Disclaimer – I’m presenting at the Sloan-C conference this month.

Computers in the Classroom Can Be Boring

Lynn ZimmermannBy Lynn Zimmerman
Editor, Teacher Education

The headline of an article in the Chronicle of Higher Education this week caught my attention: “‘Teach Naked’ Effort Strips Computers from Classrooms.” The article, posted on July 20, 2009, is written by Jeffrey Young and is actually called “When Computers Leave the Classroom, So Does Boredom.”

Young writes that, according to studies, students think lectures and labs depending on computer technology are less interesting than those relying on discussion and interaction. PowerPoint presentations (one of the main areas of complaint), for example, are often used as a replacement for transparencies shown on an overhead projector and make no substantive difference in lesson delivery. An effective use of video technology should be to spark discussion and not be a replacement for a lecture.

Young says students also complain that these interactive classes require more effort than lectures. He says that students who are used to the lecture model are often resistant to this type of participatory learning. I can attest to this from my own computer lab with 1990's computers round a central tableexperience. I teach my face-to-face classes seminar-style with small group and large group activities and discussion. I will never forget one student telling me, “Instead of all this group stuff, why don’t you just tell us what you want us to know.” (Unfortunately, that student is now a teacher who probably lectures to his students.)

Despite its title, the article is not insisting that all technology and all computers should be thrown out of the classroom. It is making the point that the way technology is used in the classroom needs to be reassessed and changed so that it is not just being used to replicate the traditional modes of delivery.

Many of the authors in this journal have advocated just such changes (most recently, Judith Sotir in Two Steps Forward . . . Several Back and Judith McDaniel in What Students Want and How to Design for It: A Reflection on Online Teaching). As McDaniel pointed out, we need to “design for a structure that challenges and rewards.”

I agree that this attention to design is important not only in the online environment McDaniel was referring to but also in the face-to-face classroom with or without technology. As Young says, with stiff competition from online courses, face-to-face courses need to engage students so that they see a reason for being in the classroom.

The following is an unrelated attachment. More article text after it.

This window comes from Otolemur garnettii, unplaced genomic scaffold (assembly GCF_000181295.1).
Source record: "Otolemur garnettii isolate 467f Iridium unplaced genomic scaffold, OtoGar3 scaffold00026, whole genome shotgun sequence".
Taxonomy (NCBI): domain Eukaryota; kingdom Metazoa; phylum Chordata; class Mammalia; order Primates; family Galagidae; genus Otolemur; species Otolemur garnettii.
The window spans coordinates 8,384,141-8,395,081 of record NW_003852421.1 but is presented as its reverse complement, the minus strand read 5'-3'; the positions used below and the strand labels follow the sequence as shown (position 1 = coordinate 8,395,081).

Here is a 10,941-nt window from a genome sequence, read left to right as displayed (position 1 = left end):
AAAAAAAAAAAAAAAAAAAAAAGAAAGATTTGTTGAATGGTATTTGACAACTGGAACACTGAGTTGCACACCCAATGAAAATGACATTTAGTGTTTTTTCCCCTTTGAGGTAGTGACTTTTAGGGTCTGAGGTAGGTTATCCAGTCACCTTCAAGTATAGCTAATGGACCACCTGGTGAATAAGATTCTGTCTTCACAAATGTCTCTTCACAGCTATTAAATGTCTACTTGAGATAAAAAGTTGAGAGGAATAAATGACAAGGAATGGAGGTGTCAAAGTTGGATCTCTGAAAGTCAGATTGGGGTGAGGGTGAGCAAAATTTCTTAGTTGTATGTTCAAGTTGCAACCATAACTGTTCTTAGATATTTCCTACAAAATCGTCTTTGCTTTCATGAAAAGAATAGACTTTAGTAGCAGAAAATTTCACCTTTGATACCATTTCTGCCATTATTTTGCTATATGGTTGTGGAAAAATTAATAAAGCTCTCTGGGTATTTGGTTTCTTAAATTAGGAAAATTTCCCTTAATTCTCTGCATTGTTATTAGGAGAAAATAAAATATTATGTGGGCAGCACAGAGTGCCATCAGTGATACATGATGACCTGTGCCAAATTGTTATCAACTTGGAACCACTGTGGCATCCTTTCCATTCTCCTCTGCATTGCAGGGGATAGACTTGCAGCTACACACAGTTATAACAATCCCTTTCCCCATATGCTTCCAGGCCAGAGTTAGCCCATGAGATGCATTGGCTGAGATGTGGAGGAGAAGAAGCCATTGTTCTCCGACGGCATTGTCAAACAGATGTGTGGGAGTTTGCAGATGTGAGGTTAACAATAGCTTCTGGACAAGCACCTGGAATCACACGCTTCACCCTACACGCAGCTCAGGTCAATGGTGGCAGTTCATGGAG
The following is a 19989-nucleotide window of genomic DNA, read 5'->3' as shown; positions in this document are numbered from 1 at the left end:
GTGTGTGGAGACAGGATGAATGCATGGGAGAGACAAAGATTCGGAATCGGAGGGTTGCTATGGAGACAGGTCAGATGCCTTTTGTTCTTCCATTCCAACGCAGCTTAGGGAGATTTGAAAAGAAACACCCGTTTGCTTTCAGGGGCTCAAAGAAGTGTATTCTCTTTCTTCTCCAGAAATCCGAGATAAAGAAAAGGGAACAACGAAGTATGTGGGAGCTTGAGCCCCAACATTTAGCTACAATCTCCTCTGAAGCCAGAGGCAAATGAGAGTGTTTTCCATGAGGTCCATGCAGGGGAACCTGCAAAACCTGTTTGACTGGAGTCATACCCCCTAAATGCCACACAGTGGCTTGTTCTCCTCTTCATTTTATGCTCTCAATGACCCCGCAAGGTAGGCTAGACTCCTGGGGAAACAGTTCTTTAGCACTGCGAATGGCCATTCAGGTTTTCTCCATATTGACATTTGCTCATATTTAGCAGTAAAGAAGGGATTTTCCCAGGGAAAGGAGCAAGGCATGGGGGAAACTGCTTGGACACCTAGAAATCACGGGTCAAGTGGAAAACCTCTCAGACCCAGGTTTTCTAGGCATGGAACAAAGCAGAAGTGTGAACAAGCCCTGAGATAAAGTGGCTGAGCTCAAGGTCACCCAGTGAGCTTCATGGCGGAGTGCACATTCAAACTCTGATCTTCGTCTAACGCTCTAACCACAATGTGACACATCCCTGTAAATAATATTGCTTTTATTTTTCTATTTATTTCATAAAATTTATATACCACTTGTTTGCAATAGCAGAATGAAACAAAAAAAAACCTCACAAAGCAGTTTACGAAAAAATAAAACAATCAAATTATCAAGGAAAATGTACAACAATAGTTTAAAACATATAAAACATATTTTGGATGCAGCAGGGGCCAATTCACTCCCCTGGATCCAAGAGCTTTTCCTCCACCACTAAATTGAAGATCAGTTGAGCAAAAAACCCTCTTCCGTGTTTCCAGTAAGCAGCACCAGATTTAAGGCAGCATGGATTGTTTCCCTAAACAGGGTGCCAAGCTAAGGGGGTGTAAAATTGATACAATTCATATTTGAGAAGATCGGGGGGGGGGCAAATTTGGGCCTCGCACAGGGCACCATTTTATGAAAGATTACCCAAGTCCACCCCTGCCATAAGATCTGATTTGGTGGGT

‘The College of 2020: Students’ – A Chronicle Report

Jim ShimabukuroBy Jim Shimabukuro

In the the first of a three-part series in the Chronicle of Higher Education (6.19.09), Chronicle Research Services reports on what higher education will look like in the year 2020. Click here to view a copy of the free executive summary. The first report focuses on students. Here are some quotes from the summary:

  • More students will attend classes online, study part time, take courses from multiple universities, and jump in and out of colleges.
  • By 2020, almost a third of respondents [121 institutions that responded to a survey] said, students will be taking up to 60 percent of their courses entirely online. Now almost no students at those colleges take courses only online.
  • Colleges that have resisted putting some of their courses online will almost certainly have to expand their online programs quickly.
  • Many colleges are learning from the for-profit college industry that they must start courses and certificate programs at multiple times throughout the year.
  • Students will increasingly expect access to classes from cellular phones and other portable computing devices.
  • Classroom discussions, office hours with a professor, lectures, study groups, and papers will all be online.
  • The faculty member . . . may become less an oracle and more an organizer and guide, someone who adds perspective and context, finds the best articles and research, and sweeps away misconceptions and bad information.
  • The average age of students will keep trending higher as expectations shift in favor of people going back to college again and again to get additional credentials to advance their careers or change to new ones. The colleges that are doing the best right now at capturing that demographic are community colleges and for-profit institutions.
  • At some point, probably just after 2020, minority students will outnumber whites on college campuses for the first time.

Are Online Programs Growing or Dying?

Jim ShimabukuroBy Jim Shimabukuro

Judith McDaniel, in her response (28 May 2009) to John Sener‘s article, “The Recession Is Affecting Online Higher Education – Duh…,” points us to an article that appears in the Chronicle of Higher Education, “Rocky Start for Colorado State U.’s Online-Education Start-Up” (28 May 2009). She gives us a paradox to think about. As we receive glowing reports on the growth of online programs, we’re also seeing signs of their possible demise.


I did a quick google and found two more articles that suggest a decline. Citing “low and declining enrollment,” Butler Tech is eliminating one of its three online learning programs (Lindsey Hilty, “District to Revamp Online Programs,” JournalNews 5.31.09). The Navy, in response to a lack of funding, is dropping nearly 4,000 online courses (David J. Carter, “Navy Cuts Online Business, Technology Courses,” Stars and Stripes 6.2.09).